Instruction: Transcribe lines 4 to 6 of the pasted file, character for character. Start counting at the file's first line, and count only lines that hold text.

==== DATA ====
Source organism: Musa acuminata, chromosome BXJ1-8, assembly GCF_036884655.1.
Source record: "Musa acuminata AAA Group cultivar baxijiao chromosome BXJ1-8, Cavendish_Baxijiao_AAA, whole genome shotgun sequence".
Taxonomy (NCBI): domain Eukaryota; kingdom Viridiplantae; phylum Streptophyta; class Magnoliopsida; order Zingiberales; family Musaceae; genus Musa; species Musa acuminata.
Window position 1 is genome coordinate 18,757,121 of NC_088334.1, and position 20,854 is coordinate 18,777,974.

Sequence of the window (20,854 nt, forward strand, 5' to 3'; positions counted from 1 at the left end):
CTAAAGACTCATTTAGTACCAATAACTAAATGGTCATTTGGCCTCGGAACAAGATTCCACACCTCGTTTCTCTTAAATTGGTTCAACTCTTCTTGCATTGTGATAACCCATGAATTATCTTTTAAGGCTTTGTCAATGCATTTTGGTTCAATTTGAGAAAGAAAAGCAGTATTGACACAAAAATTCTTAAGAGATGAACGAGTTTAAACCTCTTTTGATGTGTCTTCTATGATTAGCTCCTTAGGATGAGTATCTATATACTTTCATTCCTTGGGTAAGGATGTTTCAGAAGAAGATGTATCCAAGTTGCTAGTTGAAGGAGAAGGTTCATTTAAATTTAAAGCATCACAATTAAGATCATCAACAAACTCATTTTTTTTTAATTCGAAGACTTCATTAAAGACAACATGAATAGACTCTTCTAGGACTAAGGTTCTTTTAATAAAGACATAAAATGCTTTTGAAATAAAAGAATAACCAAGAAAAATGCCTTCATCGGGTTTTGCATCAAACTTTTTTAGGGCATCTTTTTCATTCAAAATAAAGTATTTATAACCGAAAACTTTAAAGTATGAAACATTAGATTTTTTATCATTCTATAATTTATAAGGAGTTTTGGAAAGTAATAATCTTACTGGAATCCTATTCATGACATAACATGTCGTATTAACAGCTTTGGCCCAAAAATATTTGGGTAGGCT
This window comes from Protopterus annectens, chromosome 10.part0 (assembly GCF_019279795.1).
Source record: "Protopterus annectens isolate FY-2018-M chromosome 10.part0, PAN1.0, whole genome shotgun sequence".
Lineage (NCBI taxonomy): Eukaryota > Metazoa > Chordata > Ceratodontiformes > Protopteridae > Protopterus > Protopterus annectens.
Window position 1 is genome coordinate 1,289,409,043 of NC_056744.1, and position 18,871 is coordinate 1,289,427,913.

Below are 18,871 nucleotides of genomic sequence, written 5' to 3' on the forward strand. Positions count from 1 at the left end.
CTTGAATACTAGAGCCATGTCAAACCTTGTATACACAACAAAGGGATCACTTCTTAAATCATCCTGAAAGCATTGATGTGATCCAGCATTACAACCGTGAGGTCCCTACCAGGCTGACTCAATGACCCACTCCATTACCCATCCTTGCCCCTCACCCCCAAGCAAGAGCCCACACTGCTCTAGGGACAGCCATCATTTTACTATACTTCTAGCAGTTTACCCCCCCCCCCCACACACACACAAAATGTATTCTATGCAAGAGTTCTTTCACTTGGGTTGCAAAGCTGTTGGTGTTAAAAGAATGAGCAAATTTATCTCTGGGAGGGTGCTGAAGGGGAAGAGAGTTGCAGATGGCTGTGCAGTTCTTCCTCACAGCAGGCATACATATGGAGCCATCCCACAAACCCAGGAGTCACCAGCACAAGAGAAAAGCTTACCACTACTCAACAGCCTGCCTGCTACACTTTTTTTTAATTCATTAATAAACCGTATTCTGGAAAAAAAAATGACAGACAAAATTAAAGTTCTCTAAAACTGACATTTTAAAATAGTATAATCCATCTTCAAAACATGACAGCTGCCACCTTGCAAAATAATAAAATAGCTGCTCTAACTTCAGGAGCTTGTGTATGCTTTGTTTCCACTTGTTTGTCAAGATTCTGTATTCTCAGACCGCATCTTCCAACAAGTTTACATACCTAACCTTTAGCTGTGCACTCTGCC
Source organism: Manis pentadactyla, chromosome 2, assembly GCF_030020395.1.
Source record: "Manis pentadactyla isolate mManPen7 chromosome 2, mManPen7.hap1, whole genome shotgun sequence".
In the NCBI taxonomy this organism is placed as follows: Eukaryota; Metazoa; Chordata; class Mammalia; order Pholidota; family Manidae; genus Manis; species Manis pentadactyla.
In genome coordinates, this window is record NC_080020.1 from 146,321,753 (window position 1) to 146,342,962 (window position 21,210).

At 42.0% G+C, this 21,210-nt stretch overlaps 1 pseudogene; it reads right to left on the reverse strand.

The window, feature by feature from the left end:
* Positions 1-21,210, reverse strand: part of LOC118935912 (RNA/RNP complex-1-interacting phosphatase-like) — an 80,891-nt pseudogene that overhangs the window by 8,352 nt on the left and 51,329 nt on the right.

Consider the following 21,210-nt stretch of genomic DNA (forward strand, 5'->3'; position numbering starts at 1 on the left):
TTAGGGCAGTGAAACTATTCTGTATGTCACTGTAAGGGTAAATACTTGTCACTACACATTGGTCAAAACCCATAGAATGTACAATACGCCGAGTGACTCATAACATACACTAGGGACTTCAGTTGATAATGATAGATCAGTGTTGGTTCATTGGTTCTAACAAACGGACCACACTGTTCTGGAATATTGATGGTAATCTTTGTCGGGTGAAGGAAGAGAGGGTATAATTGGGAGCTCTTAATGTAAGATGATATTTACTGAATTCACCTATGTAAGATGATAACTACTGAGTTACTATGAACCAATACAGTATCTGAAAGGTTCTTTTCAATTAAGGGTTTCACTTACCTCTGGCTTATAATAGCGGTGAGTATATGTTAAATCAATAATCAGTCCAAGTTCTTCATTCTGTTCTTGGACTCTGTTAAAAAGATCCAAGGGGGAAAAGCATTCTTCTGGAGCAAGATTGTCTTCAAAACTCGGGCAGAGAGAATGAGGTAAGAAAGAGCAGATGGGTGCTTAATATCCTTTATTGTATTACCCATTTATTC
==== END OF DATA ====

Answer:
Window position 1 is genome coordinate 18,757,121 of NC_088334.1, and position 20,854 is coordinate 18,777,974.

Sequence of the window (20,854 nt, forward strand, 5' to 3'; positions counted from 1 at the left end):
CTAAAGACTCATTTAGTACCAATAACTAAATGGTCATTTGGCCTCGGAACAAGATTCCACACCTCGTTTCTCTTAAATTGGTTCAACTCTTCTTGCATTGTGATAACCCATGAATTATCTTTTAAGGCTTTGTCAATGCATTTTGGTTCAATTTGAGAAAGAAAAGCAGTATTGACACAAAAATTCTTAAGAGATGAACGAGTTTAAACCTCTTTTGATGTGTCTTCTATGATTAGCTCCTTAGGATGAGTATCTATATACTTTCATTCCTTGGGTAAGGATGTTTCAGAAGAAGATGTATCCAAGTTGCTAGTTGAAGGAGAAGGTTCATTTAAATTTAAAGCATCACAATTAAGATCATCAACAAACTCATTTTTTTTTAATTCGAAGACTTCATTAAAGACAACATGAATAGACTCTTCTAGGACTAAGGTTCTTTTAATAAAGACATAAAATGCTTTTGAAATAAAAGAATAACCAAGAAAAATGCCTTCATCGGGTTTTGCATCAAACTTTTTTAGGGCATCTTTTTCATTCAAAATAAAGTATTTATAACCGAAAACTTTAAAGTATGAAACATTAGATTTTTTATCATTCTATAATTTATAAGGAGTTTTGGAAAGTAATAATCTTACTGGAATCCTATTCATGACATAACATGTCGTATTAACAGCTTTGGCCCAAAAATATTTGGGTAGGCT